5. Limitation of Aerosol-Producing Procedures The limitation of aerosol-producing procedures might be easier said than done, especially when it comes to dental procedures for dental pain relief. It has been known that dental mist suction systems can reduce aerosol, but only if they are powerful with suction volume of 300l/min. (6). Recently, information about extraoral dental suction units for aerosoles  raised attention among dental professionals, but no comparative studies have been done yet on their effectiveness. 
  6. All surfaces should be disinfected with sodium hypochlorite 0.1% or 70% isopropyl alcohol. After the procedure, all the disposable protections should be removed and high-level disinfection performed. Powered air purifying respirators with HEPA filters are recommended for dental offices during dental procedures even on non-symptomatic patients and those without known exposure to COVID-19. (7)  If air purifiers are not available, then, at least a 5-min air change is advised after each patient with the highest level of respiratory protection. Since the virus tends to remain in airborne particles, it is recommended not to remove personal protective equipment prior to exiting the contaminated area. 
 

Clinical Experience

The overall data on the clinical experience in the dental transmission of COVID-19 are still scarce due to the rapid pandemic outbreak. Meng et al. (1) reported treatment of >700 patients at the school and hospital of dentistry at Wuhan University, China, during the outbreak of the virus and the lockdown of the overall area. Emergency dental treatments, such as pulpectomy and dental extractions, were described and a total of 1,600 online consultations were performed. Although there is some information that COVID-19 might have oral manifestations urging patients to seek dental care even before the infection is confirmed (8), until now no information on the number and type of treatment of patients affected by COVID-19 was reported for countries of Western Balkans.  

Restrictive social measures, lockout of many private practices in the region during pandemic, the change in scheduling and reception, implementation of triage of dental patients lead to decrease of non-emergency dental services.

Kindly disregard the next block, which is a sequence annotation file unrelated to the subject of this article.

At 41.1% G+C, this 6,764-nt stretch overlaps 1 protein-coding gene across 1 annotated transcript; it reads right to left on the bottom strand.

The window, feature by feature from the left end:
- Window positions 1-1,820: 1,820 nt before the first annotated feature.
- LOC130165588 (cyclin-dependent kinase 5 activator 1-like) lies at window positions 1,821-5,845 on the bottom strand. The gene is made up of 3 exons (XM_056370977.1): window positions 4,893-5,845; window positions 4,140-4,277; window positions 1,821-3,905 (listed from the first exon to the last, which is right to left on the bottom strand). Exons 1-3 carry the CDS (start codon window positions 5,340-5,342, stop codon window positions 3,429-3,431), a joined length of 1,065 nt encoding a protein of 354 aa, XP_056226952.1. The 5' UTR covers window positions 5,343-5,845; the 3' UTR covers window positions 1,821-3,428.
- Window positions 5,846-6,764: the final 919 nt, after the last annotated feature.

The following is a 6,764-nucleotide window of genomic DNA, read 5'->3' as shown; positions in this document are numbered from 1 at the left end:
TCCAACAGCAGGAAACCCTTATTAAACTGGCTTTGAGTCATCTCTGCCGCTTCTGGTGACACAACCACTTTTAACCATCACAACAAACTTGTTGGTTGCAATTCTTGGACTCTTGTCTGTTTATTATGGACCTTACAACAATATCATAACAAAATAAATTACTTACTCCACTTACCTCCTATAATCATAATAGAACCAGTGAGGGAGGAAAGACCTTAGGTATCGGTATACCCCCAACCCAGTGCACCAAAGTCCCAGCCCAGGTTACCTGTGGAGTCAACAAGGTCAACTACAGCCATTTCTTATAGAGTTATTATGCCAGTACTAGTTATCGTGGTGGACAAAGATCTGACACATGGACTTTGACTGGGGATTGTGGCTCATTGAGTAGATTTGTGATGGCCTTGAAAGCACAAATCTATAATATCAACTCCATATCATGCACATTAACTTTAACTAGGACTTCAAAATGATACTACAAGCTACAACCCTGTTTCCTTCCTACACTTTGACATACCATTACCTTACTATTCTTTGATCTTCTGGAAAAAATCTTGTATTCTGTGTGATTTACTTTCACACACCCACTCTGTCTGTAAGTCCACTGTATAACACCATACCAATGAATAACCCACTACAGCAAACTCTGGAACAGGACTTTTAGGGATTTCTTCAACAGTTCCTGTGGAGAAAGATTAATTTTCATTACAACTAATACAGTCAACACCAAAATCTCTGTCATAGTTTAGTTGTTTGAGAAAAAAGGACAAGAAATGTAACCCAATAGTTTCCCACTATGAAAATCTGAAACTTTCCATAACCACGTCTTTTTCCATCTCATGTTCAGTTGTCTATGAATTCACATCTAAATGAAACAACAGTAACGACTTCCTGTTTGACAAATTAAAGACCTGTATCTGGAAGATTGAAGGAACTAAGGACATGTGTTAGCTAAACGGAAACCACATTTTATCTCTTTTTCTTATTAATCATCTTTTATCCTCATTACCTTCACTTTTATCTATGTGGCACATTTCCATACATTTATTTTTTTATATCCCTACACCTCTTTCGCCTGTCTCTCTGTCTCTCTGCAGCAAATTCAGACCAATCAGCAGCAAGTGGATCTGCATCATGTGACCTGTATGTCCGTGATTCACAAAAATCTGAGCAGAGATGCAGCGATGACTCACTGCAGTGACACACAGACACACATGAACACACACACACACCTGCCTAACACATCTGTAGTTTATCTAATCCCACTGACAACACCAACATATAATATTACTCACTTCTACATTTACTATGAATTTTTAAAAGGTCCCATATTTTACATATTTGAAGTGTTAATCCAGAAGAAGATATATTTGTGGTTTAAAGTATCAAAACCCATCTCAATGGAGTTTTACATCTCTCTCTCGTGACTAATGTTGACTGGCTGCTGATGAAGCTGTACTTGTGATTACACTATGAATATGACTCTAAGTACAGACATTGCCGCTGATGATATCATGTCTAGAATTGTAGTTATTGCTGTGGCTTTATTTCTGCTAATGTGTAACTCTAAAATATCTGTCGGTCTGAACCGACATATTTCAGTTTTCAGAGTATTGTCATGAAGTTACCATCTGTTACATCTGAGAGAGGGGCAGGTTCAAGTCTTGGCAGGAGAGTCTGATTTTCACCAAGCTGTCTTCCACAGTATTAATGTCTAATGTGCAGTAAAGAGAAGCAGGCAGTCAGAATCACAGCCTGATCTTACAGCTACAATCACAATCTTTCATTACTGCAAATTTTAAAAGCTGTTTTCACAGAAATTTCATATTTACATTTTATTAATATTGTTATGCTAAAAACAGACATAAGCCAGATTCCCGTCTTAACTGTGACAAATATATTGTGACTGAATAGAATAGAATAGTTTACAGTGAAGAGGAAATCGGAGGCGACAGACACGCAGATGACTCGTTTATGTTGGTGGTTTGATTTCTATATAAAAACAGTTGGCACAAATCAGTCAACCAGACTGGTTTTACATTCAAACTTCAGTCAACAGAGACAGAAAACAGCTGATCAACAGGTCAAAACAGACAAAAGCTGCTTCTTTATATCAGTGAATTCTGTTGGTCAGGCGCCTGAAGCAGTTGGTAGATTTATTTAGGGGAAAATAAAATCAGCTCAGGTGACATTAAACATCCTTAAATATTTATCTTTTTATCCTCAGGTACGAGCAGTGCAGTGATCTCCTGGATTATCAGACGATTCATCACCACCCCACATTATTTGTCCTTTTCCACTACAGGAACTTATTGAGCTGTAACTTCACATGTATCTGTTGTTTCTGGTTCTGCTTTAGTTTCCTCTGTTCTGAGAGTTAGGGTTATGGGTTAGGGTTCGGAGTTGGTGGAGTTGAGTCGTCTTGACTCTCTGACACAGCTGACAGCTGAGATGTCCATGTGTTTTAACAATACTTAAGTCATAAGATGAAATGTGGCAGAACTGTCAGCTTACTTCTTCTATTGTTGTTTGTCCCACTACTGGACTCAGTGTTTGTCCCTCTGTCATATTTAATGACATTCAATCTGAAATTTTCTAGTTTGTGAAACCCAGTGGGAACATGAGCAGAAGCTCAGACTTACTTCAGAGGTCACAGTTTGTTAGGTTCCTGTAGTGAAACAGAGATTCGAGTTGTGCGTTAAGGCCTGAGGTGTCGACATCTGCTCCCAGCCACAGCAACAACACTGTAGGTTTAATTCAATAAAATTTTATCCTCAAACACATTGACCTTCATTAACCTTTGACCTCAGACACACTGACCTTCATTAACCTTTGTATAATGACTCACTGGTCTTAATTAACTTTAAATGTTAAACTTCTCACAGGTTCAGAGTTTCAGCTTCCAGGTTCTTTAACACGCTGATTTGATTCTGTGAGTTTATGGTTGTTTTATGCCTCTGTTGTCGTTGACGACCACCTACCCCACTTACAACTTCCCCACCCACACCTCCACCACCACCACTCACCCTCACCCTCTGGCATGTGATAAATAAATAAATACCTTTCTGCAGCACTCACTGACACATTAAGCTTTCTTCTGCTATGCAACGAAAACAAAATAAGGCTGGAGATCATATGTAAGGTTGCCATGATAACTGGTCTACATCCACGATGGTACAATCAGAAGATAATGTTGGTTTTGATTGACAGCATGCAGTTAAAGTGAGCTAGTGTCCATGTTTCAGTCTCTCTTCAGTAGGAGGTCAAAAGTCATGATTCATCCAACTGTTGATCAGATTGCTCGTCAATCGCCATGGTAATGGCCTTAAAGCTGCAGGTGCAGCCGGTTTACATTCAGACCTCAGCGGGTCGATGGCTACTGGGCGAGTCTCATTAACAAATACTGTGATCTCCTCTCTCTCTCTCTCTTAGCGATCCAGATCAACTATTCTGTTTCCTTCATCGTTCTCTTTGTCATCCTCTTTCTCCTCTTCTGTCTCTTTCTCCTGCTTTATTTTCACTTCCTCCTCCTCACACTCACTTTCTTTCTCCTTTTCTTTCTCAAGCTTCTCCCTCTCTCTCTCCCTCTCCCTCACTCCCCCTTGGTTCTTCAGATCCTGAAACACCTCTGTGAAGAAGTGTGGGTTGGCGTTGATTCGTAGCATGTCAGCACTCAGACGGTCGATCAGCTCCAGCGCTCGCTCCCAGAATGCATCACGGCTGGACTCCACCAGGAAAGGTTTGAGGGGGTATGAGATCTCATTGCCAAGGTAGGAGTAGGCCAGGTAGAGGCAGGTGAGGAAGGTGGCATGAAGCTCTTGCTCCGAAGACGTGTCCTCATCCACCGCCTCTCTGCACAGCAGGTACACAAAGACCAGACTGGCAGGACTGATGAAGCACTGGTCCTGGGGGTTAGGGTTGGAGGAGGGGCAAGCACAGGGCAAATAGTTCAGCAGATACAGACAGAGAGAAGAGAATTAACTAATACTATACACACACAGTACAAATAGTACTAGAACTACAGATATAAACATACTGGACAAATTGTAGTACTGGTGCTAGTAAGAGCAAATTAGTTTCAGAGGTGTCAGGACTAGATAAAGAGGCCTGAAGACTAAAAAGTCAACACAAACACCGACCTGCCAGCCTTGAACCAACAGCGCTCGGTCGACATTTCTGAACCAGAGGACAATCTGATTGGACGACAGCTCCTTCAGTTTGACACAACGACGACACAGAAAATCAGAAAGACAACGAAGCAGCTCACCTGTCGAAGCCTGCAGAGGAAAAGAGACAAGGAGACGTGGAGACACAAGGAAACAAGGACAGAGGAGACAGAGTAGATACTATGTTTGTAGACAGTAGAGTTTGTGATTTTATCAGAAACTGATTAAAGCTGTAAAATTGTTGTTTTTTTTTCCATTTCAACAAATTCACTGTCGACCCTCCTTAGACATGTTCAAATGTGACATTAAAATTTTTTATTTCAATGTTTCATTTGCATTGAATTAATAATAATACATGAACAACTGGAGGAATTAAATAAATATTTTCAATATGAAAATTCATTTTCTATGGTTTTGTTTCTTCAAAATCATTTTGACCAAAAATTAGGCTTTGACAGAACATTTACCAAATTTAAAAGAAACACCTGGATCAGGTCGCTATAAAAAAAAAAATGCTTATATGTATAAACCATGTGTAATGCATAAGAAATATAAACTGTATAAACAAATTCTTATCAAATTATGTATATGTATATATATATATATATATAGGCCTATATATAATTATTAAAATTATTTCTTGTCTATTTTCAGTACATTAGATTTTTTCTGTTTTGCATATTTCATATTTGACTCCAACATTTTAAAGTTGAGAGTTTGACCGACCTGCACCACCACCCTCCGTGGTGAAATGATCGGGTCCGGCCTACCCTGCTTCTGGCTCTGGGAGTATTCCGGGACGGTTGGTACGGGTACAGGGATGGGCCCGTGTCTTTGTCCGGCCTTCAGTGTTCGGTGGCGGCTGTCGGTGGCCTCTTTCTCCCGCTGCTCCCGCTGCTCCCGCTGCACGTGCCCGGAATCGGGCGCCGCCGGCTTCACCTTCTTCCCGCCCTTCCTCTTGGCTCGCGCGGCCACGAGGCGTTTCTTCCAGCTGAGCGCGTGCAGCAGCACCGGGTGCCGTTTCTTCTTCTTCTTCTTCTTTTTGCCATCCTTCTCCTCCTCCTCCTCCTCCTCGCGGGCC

Post-COVID-19 dentistry

Adoption of strict preventive measures in the field of dentistry is of utmost importance due to the extreme risk of exposure to SAR-CoV-2 infection. There is no doubt that shortly all dentists will go back to their everyday dental practices, under more extensive precaution measures. Therefore, the need for guidelines for treating patients in different stages of the disease from asymptomatic to positive and recovered is of high importance. One is for sure, the entire profession will change significantly to practice safer, responsible dentistry in terms of disinfection protocols and patient safety, which will reduce the volume of patients per day.

 

Currently, dental chambers and associations worldwide are creating protocols or guidelines to control the COVID-19 in dental practice. The table below summarizes presently available information published in the countries of Western Balkans. For up-to-date information please follow the official national dental chambers web-sites.

 

Country
Protocol published by
Bosnia and Herzegovina (R. Srpska)
Dental chamber RS – link
Bosnia and Herzegovina (Federation of Bosnia and Herzegovina)
Dental chamber Federation of Bosnia and Herzegovina – link
Serbia
Dental chamber Serbia – link
R. North Macedonia
Dental chamber of North Macedonia- link1 link2 link3
Croatia
Dental chamber of Croatia – link
Montenegro
Dental chamber of Montenegro – link
Albania
Ministry of Order of Dentists Albania and
Albanian Dental association

Without any wish to diminish the importance of strict protective measures during dental care procedures, there is one important concern regarding the post-COVID-19 dentistry. It is a financial aspect of all above recommendations. Reduction of patient flow, some additional new equipment, and must-have personal protective equipment, both reusable and single-use, might give additional financial burden to dental offices. Aside from problems regarding the supply of PPE in countries of Western Balkans, there has been a significant rise in prices for ordinary surgical masks and single-use surgical gloves. Some investigation, with good results, has been done on the possibility of decontamination and reuse of PPE, naimly N95 and disposable surgical masks, for the purpose of cutting costs (9). It could be beneficial to keep this possibility in mind, in case that dental professionals need to deal with the expected price rise of dental services. Financially, the silver lining might be the expected increase of demands for non-emergency dental services needed by patients that were postponed during the pandemic. (10)  

Written by: Stefana Chakar Kocevski, DMD, MSc, dental scientist and Selma Zukić, PhD, associate professor in dental forensics

Date: 7th May 2020